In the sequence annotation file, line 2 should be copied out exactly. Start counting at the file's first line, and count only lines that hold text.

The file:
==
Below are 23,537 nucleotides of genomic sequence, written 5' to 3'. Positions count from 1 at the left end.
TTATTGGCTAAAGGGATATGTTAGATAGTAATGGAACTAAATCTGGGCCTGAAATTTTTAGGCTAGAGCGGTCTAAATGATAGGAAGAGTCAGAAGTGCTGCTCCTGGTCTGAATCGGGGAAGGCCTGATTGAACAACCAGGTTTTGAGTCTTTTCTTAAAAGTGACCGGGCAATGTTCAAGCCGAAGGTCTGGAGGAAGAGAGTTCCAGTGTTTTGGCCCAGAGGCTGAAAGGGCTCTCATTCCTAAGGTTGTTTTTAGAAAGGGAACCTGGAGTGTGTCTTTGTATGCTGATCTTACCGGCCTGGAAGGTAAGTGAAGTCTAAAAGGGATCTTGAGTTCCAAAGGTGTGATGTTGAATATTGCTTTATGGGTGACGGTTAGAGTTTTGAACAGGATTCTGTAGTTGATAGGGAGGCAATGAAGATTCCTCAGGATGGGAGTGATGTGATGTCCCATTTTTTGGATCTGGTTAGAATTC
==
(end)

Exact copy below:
TTATTGGCTAAAGGGATATGTTAGATAGTAATGGAACTAAATCTGGGCCTGAAATTTTTAGGCTAGAGCGGTCTAAATGATAGGAAGAGTCAGAAGTGCTGCTCCTGGTCTGAATCGGGGAAGGCCTGATTGAACAACCAGGTTTTGAGTCTTTTCTTAAAAGTGACCGGGCAATGTTCAAGCCGAAGGTCTGGAGGAAGAGAGTTCCAGTGTTTTGGCCCAGAGGCTGAAAGGGCTCTCATTCCTAAGGTTGTTTTTAGAAAGGGAACCTGGAGTGTGTCTTTGTATGCTGATCTTACCGGCCTGGAAGGTAAGTGAAGTCTAAAAGGGATCTTGAGTTCCAAAGGTGTGATGTTGAATATTGCTTTATGGGTGACGGTTAGAGTTTTGAACAGGATTCTGTAGTTGATAGGGAGGCAATGAAGATTCCTCAGGATGGGAGTGATGTGATGTCCCATTTTTTGGATCTGGTTAGAATTC